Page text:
Saturday, April 29, 2006

With hiatuses like this, who needs...what's the opposite of a hiatus?

I've always believed if a thing was worth doing, it was worth doing in a half-assed, ambivalent manner, and that seems to include my hiatus. I mean, here I am not a day later passing along to you the amusing news, sent by a loyal reader who is hopefully to be blogging (again) soon himself, that according to this link, Met stars Patricia Racette, Dolora Zajick, and Ruth Ann Swenson are all going to be singing the national anthem at baseball games out in SF. My correspondent thinks Zajick is the funniest idea, but for some reason it's Racette that tickles me most. I don't know whether it's a cheap "did you mean to say softball?" joke that's stuck in my head or just that last time I saw her she was stalking Nathan Gunn and then drowning.

Meanwhile, in National Anthem news, cross posted under "unbelievable hipocrisy," the man who got himself "elected" (in heavy scare quotes) to some large extent by going around speaking worse Spanish than I do with two semesters under my belt, now voices his objections to the new, admittedly horribly cheezily arranged, Spanish language version of selfsame song, called in this guise Nuestro Himno.

15 comments:

Ariadne said...

uh ... "Welcome back!"?

(Your blog is too cruelly funny for you to quit on us now, you know.)

Ariadne said...

oh, and is that "hiatuses" or "hiati"?

Maury D'annato said...

Thanks, yeah I was wondering about the plural too.

Oaktown Pete said...

PLEASE no hiatus! Please please please please please!

Greg said...

I hesitate to point out that hiatus is a noun of the fourth declension, and thus its Latin plural is just "hiatus" (long U).

In any case you, Maury, need neither one nor several.

Maury D'annato said...

Fantastic, I never knew there was such a class of nouns. I didn't study much Latin, sadly. I can form basic plurals along the lines of almuni, alumnae, and of course like to be the person who insists on aquaria and stadia and so doesn't get invited to many partia.

Paul said...

And I always thought that "declension" was something that Scotsmen did with their teeth. BTW, I believe that the opposite of hiatus is "work." And as far as the National Anthem is concerned, they can sing it in Lithuanian, for all I care. It's an ugly, ugly piece of music. Besides, no one sings it better than Wayne Messmer, the stadium announcer for the Chicago Cubs. Well, perhaps that recording they use(d) at Yankee Stadium by Robert Merrill?

Ariadne said...

G-ddamned 4th declension nouns. I forgot about those (conveniently).

And while we're at it, Latin nouns that end in -um are neuter and I can't remember [pause while ariadne obsessively looks this up to try & prove she's right before she coyly pretends she can't remember] neuter nouns in Latin go plural with an "i" ending, as in spectaculum, spectaculi.

Does that make it aquarii and stadii? I'm pretty sure party is festivus, just like on Seinfeld...

"Semper Ubi Sub Ubi!"

Greg said...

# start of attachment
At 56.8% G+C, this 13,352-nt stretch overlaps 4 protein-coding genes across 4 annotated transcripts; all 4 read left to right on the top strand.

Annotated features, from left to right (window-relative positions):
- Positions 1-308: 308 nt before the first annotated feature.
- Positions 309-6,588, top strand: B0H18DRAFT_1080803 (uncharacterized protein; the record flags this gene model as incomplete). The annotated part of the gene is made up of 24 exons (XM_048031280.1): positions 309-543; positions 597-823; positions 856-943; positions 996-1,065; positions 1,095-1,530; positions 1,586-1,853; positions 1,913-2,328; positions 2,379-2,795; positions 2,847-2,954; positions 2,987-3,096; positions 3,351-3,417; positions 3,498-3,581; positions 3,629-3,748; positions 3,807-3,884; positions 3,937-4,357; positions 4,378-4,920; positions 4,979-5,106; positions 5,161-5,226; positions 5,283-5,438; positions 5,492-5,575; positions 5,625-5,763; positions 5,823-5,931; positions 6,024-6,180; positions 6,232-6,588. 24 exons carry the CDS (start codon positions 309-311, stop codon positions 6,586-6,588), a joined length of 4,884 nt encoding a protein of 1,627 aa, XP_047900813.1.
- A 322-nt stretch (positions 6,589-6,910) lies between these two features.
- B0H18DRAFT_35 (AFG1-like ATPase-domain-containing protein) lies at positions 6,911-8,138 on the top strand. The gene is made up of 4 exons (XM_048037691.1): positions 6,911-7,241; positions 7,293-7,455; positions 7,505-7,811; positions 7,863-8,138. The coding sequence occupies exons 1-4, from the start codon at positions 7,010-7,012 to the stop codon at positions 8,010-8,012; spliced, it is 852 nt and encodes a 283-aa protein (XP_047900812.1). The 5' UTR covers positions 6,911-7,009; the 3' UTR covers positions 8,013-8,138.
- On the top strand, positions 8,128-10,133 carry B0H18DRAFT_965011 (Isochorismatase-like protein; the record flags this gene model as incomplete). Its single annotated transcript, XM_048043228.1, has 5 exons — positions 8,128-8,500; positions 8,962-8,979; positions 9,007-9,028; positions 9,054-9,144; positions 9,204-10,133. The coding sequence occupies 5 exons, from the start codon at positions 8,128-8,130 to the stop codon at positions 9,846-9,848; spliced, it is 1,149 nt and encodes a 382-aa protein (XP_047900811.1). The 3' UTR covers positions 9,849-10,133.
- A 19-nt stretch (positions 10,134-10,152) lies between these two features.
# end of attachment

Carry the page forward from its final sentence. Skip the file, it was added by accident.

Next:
Again, not that I really, y'know, care or anything, but for the record, neuter nouns that end "-um" form their plurals with the ending "-a." E.g. verbum -> verba; stadium -> stadia.

Ariadne said...

I'm sure you're right, Greg, because my Latin does totally and royally suck and -ii didn't look or sound right. All I really remember are the root meanings in Latin. (I just like to comment to mess with Maury's mind ...)

Can you help me out with this on-line dictionary, though? http://catholic.archives.nd.edu/
cgi-bin/lookup.pl?stem=s&ending=

Shouldn't they be listing singular as the main entry, with plural as the second entry? (Try looking at "sacerdotium" for instance).

Greg said...

All Latin dictionaries list nouns followed not by their plural, but by their genitive form, and then their gender. (Thus "stadii" is a word, but it means "of the stadium.")

These are the so-called "principal parts" of the noun, since once you know how the genitive form, you can easily form the plural, but the reverse isn't necessarily true. More importantly, though, the genitive is used as the principal part since every word has a genitive, but some words do not have a plural or singular form -- think in Enlgish of words like "anyone" or "scissors."

...Since you asked!

Ariadne said...

Oh yeah, I had to ask, didn't I? It's been so long since I've dealt with anything other than Russian declensions, I forgot my Latin forms. Good thing nobody speaks it anymore.

Since you bring up unplurable words like scissors, I thought maybe I'd treat you to our family's favorite linguistic things to argue about. Having beaten to death the (greek) roots and modern derivaties of "peripatetic", we sometimes moved on to plurals like "Egg McMuffin", my mother saying that Miss Manners would vote for "Eggs McMuffin" (as in "Eggs Benedict") but normal people voting in the end for "Egg McMuffins". Which sounds stupid but is ultimately one's only choice, I suppose, in modern life.

From there for more fun we might foray into unprovable arguments about the English translation of various German nuts and berries (you don't want to know) and whether one could successfully convert my Austrian grandmother's elegant cake recipies from the metric system, anyway, given that the flour is different over in Europe.

Intellectual families - bah!

Maury D'annato said...

Well it's Eggs McMuffin if you view McMuffin as a modifier rather than Egg McMuffin as a lexical item, of course. I think there was a non-mcmuffin-specific discussion of this in Stephen Pinker's The Language Instinct, the one he wrote before he started yammering about how boys are smarter than girls.

Ariadne said...

The coward's way out would be "Egg McMuffin sandwiches"...

(I'm going to look for that book!)

Anonymous said...

^^ nice blog!! ^@^

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